Tanah Nusantara (red: Indonesia) was once well known in the world for its spice production. One of the most valuable is vanilla.
In the world, Indonesian vanilla is recognized as the highest quality and has even defeated the country of origin vanilla, Perneli or Panili, Mexico. Crossed by the equator with the sun’s orbit that is so close, Indonesian vanilla is loved by the world.
In fact, the European community has a special nickname for Indonesian vanilla, ‘Java Vanilla Beans’. Taken literally, it means ‘Javanese vanilla pods’, although not all Indonesian vanilla originates from Java Island.
Until now, people in rural areas still cultivate vanilla, although not as intensively as in its heyday, in the range before the 1980s.
In various literatures, it is said that vanilla was brought into Indonesia by the Dutch East Indies government directly from its country of origin in the 19th century. In fact, its productivity and quality actually beat the country of origin of vanilla, Mexico.
“In the past, the price was Rp. 60 thousand per kilogram, then it fell to Rp. 4,000. So, people are lazy to cultivate vanilla,” said Ibnu Ansari, a vanilla farmer who seems very familiar with the vanilla business journey in Indonesia.
Make no mistake, the Rp. 60 thousand which Ibnu referred to was the rupiah in the 1970s. He didn’t compare the nominal value now. However, according to him, selling the vanilla crop at that time would make a farmer suddenly rich.
However, suddenly, vanilla prices fell. Some say, because farmers and suppliers are naughty.
They mix A quality vanilla with light vanilla. It is also said that there are dried vanilla pods injected with iron sand, so that they gain weight.
For farmers, the low price is not commensurate with the high cost and hassle of caring for vanilla, starting from plant care, mating vanilla, caring for pods, harvesting and post-harvest processing methods.
Cultivating vanilla causes people to have a special speech. “It’s a hassle like taking care of a baby,” said the farmer in Majenang, Cilacap Regency.
Many farmers then cut down the vanilla. In gardens, what remains of vanilla is a former plant that survived a deliberate extinction.
Perhaps, what remains of the vanilla is creeping, twisting, and silently hiding in the thick grove of shrubs or trees.
For more than 15 years, vanilla has fallen out of favor. It only complements the villagers’ gardens. Creeping in the fence of living gardens or trees.
The wheels keep turning, the times change. The fate of vanilla in recent years has improved.
In fact, in the world market the best quality dry vanilla reaches a price of IDR 7 million. At the farm level, vanilla is priced in the range of IDR 3.5 million to IDR 4.5 million.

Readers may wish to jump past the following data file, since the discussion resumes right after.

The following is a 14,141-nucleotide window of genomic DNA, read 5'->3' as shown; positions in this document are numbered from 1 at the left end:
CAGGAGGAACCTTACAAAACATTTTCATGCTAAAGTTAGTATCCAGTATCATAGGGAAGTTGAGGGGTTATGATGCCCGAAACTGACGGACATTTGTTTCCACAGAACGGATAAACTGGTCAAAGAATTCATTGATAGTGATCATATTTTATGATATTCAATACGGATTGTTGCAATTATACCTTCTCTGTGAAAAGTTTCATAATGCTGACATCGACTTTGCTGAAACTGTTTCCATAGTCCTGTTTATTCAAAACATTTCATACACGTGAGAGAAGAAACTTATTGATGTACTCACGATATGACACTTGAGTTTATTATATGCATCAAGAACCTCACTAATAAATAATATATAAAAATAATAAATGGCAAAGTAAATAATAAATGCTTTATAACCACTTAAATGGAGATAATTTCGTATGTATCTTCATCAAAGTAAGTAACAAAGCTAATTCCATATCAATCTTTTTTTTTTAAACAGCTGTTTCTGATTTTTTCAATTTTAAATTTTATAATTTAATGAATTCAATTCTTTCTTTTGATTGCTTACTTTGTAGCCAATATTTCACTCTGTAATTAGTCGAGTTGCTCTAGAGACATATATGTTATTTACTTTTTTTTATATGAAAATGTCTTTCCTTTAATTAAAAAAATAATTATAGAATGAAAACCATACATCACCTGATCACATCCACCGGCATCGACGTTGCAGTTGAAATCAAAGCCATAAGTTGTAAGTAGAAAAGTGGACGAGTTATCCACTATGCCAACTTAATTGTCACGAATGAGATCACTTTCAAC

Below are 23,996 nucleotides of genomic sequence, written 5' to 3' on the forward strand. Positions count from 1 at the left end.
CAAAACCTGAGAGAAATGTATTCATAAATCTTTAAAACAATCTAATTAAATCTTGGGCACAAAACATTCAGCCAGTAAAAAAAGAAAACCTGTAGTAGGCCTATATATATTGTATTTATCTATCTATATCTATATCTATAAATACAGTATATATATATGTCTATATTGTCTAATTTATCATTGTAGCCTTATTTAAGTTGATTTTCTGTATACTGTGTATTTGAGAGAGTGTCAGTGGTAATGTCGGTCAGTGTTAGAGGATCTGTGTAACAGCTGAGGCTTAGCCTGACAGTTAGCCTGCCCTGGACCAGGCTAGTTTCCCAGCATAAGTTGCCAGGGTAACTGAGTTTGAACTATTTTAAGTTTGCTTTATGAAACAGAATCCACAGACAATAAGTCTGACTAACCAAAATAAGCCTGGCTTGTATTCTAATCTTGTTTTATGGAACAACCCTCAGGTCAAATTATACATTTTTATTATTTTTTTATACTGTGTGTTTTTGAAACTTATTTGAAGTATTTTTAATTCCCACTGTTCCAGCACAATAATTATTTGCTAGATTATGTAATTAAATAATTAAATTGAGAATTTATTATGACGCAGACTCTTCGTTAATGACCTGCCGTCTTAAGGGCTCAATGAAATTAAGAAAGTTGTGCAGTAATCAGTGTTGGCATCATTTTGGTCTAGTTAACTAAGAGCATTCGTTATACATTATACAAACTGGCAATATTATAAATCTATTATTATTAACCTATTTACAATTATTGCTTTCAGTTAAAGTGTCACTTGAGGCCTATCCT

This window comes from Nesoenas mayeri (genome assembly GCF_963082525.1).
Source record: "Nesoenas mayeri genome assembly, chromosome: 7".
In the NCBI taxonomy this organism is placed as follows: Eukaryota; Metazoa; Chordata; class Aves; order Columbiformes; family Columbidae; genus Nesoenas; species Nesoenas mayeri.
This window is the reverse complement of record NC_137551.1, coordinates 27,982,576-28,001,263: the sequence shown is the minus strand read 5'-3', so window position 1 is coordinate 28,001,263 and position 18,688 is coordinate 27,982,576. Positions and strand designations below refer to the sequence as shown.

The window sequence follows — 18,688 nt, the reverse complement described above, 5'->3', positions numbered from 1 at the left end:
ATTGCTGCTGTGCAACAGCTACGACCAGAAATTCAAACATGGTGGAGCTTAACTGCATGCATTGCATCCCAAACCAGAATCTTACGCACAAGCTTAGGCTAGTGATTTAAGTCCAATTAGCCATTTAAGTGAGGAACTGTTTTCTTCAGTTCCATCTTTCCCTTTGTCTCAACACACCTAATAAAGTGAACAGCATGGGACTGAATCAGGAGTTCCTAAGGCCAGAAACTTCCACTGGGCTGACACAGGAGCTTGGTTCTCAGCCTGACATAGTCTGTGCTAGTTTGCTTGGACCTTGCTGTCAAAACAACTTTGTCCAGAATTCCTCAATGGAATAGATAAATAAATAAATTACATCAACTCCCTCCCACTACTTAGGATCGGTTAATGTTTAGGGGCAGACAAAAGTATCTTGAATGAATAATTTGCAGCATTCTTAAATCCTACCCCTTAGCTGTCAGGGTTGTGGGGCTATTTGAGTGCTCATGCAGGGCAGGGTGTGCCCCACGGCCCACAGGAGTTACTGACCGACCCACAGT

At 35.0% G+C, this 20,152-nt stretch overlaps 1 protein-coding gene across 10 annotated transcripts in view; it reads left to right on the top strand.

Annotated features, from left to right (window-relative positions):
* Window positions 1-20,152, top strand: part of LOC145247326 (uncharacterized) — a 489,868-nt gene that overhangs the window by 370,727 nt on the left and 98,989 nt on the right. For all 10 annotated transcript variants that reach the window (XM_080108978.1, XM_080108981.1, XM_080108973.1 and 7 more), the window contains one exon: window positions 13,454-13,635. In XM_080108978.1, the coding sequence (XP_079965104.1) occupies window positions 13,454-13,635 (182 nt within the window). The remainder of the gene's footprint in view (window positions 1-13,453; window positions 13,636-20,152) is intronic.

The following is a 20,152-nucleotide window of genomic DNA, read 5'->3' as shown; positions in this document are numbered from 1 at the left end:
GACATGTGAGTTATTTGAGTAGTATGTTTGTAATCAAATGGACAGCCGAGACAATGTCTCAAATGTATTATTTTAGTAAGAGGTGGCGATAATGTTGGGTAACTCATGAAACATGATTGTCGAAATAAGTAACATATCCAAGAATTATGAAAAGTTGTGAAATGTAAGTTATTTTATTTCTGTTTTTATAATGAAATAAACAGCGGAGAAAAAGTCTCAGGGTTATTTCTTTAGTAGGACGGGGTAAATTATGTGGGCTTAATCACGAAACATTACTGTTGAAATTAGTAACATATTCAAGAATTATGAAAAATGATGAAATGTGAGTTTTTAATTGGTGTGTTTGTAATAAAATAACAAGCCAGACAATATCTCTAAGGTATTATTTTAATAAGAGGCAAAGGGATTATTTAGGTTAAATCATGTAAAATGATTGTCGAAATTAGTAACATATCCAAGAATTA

The price of vanilla is improving and continuing to rise, true to its nickname, the green gold. It is said that the story is because the supply of vanilla in the world has decreased considerably.
“In my experience, every 10 years there must be a cycle of spice prices. Sometimes it is high, sometimes it suddenly falls,” said Ibnu.
Apart from cultivating vanilla, Ibnu does plant pepper, cubeb and several types of hardwood. According to him, the timber is also a medium and long-term investment, in addition to its function as shade and propagation.
Now, there are not too many vanilla in Ibnu’s garden. Vanilla should be shared with the cubeb and pepper.
It is estimated that the harvest will be in the range of 30 kilograms of wet vanilla or 3-4 kilograms if dried. You see, since two years ago, Ibnu has rejuvenated most of the vanilla plants that had been attacked by diseases or were no longer productive because they were old.
However, it is estimated that the vanilla harvest will increase the next year and the following year, according to the production of the vanilla plants, which now average two and one year old.
One of those who followed in Ibnu’s footsteps in cultivating vanilla was Rahmat, a resident of Sepatnunggal, Majenang. He knows vanilla from his elementary school teacher from Yogyakarta.
At that time, he said that many farmers cultivated vanilla. However, soon the price of vanilla fell and caused farmers to chop down the vanilla.
“The seeds I got were creeping in trees, left by my parents. I remember planting them again in gardens and yards,” said Rahmat.
He had tasted a high price, when the vanilla was purchased at a price of Rp. 300 thousand for A quality wet vanilla and Rp. 200 thousand for a lower quality vanilla.
Unfortunately, when you taste the sweetness of the vanilla price, the yard changes function. He founded a motorcycle and welding workshop.
Recently, four months ago, he also built a house, coinciding with his present workshop. The vanilla has also decreased a lot.
“I planted it again in the same garden as the yard. But now I’m still young, only three months old,” Rahmat said.
Farmers are starting to grow vanilla again. Perhaps it is in their hands that “Java Vanilla Beans” will once again be victorious in the world.
Source : Liputan6.com